When a corporate identity is coherent, each of the other elements will inform and echo the brand core, resonating with the company’s values and what the brand stands for. The brand core, in turn, will shape the other eight elements.
Mapping the Elements
The exercise that follows can reveal whether your corporate brand identity is well integrated and, if it isn’t, show where problems and opportunities lie and help you address them. While this process can be tackled by an individual, it’s most useful when undertaken by an executive team.
Starting with any one of the nine elements, formulate answers to the related questions in the matrix. For example, if you begin with mission and vision, you’ll answer the questions “What engages us?” and “What is our direction and inspiration?” Answer in short phrases, not paragraphs, as Starbucks does when describing its mission: “To inspire and nurture the human spirit—one person, one cup, and one neighborhood at a time.” Answer the questions in every box, in any order, without thinking (yet) about how they relate.
In Theory: The Corporate Brand Identity Matrix
When we conduct matrix workshops, we advise participants to follow these five guidelines:
1. Be concise.
Think of the short phrases you use in your answers as headings, under which you will later write more-detailed descriptions fleshing out the brand’s identity and story.
2. Be straightforward.
Avoid jargon and keep your responses uncomplicated. Less is more. IKEA describes its relationships as “Hello!”—reflecting in a single word a down-to-earth attitude in line with its core values.
3. Seek what is characteristic.
Capture words or concepts that resonate within your organization—that you’d agree signal “This is us.” A real estate company answered the personality question this way: “We are not sitting on a high horse.” A newly opened hotel in Oslo described its customer relationships like this: “We treat rock stars as guests; we treat guests as rock stars.”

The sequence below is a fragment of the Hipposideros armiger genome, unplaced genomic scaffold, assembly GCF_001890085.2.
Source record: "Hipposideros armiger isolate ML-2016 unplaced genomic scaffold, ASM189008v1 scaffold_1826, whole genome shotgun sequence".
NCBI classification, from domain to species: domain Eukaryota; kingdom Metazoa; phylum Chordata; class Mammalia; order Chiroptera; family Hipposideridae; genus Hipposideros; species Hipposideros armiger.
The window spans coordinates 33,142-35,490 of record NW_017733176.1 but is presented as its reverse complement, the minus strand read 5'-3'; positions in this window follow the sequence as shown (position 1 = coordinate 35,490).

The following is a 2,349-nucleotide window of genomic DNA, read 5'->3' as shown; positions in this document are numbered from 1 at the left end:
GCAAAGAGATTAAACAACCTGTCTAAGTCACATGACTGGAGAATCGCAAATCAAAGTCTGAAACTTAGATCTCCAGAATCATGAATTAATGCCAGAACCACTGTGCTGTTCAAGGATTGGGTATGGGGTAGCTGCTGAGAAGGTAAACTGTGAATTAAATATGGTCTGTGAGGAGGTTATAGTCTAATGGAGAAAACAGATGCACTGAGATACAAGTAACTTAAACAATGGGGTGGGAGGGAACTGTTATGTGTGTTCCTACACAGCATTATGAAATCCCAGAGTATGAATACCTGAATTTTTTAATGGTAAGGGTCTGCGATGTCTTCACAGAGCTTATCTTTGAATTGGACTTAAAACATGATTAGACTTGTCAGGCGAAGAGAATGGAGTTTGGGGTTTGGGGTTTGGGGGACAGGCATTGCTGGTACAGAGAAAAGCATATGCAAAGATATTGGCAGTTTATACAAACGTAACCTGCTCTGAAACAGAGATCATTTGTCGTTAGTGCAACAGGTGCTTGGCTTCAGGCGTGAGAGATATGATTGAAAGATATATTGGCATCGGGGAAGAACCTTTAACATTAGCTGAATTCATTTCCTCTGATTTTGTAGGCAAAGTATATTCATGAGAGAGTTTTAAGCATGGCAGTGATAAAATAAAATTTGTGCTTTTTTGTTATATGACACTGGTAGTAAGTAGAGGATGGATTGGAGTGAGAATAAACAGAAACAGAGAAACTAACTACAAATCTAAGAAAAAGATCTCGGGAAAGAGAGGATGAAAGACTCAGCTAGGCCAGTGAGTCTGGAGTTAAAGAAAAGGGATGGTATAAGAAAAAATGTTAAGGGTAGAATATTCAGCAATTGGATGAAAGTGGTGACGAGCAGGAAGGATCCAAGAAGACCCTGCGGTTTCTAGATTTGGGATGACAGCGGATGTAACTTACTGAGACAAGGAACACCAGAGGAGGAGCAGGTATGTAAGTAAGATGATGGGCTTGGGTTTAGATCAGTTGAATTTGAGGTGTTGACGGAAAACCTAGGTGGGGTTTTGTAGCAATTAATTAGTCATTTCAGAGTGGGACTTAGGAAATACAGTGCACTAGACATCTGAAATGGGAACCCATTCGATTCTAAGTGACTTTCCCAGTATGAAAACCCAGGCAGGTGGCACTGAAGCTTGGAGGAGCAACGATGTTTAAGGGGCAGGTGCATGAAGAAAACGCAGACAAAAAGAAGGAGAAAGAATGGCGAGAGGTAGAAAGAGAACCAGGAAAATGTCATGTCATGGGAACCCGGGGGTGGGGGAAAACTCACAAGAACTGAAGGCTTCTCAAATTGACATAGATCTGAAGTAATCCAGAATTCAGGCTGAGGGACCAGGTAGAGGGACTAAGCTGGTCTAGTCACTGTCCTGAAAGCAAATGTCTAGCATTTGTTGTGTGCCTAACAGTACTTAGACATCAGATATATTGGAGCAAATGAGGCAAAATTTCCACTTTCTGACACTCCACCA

4. Stay authentic.
Some elements of your identity may already be firmly rooted in your organization. Be careful to be honest in your expression of them. Some elements may be aspirational, calling for adaptation within the company if they are to ring true.
5. Seek what is timeless.
A corporate brand’s identity should be lasting—like this signature expression of one watchmaker: “You never actually own a Patek Philippe. You merely look after it for the next generation.” Forward looking but rooted in the past, it has stood the test of time.
Every company’s matrix will be different, but to get a sense of what a final one looks like, consider the matrix from field research we did with the Nobel organization. The prizewinners are chosen by four independent institutions: the Royal Swedish Academy of Sciences, the Norwegian Nobel Committee, the Karolinska Institutet, and the Swedish Academy. Each is responsible for a different award, and each has its own identity and strategy. But the Nobel Foundation manages the prize funds and has a principal responsibility for safeguarding the standing and reputation of the Nobel Prizes. Our research and analysis helped define the common ground among these entities: the goal of rewarding people who have conferred “the greatest benefit to mankind” (recently retranslated to “humankind”), a phrase from Alfred Nobel’s will. That eventually became the brand core and helped clarify the Nobel Prizes’ organizational identity.
In Practice: The Nobel Prize Matrix
Walk the Paths
After the team has tackled the questions for all nine elements, examine whether the answers fit logically together, reinforcing one another. You’ll want to gauge how clearly they align along the matrix’s diagonal, vertical, and horizontal axes, which all pass through the brand core at the center. Each axis illuminates a different kind of organizational capability: The diagonal one that begins in the bottom left corner highlights capabilities related to strategy; the diagonal one that begins in the top left corner, competition; the horizontal one, communications; and the vertical one, interaction. If your corporate brand identity is clear, the elements on each axis will harmonize. The stronger the connections along each axis are, the more “stable” the matrix is. One of your team’s goals should be to maximize stability.
One way to gauge the strength of connections is to use the answers to the questions in a short presentation describing your corporate brand identity. The notes you’ve jotted down are, in effect, a rough outline of a script. (For an exercise that helps you craft one, download the PDF.) Ask yourself, Does that outline hang together?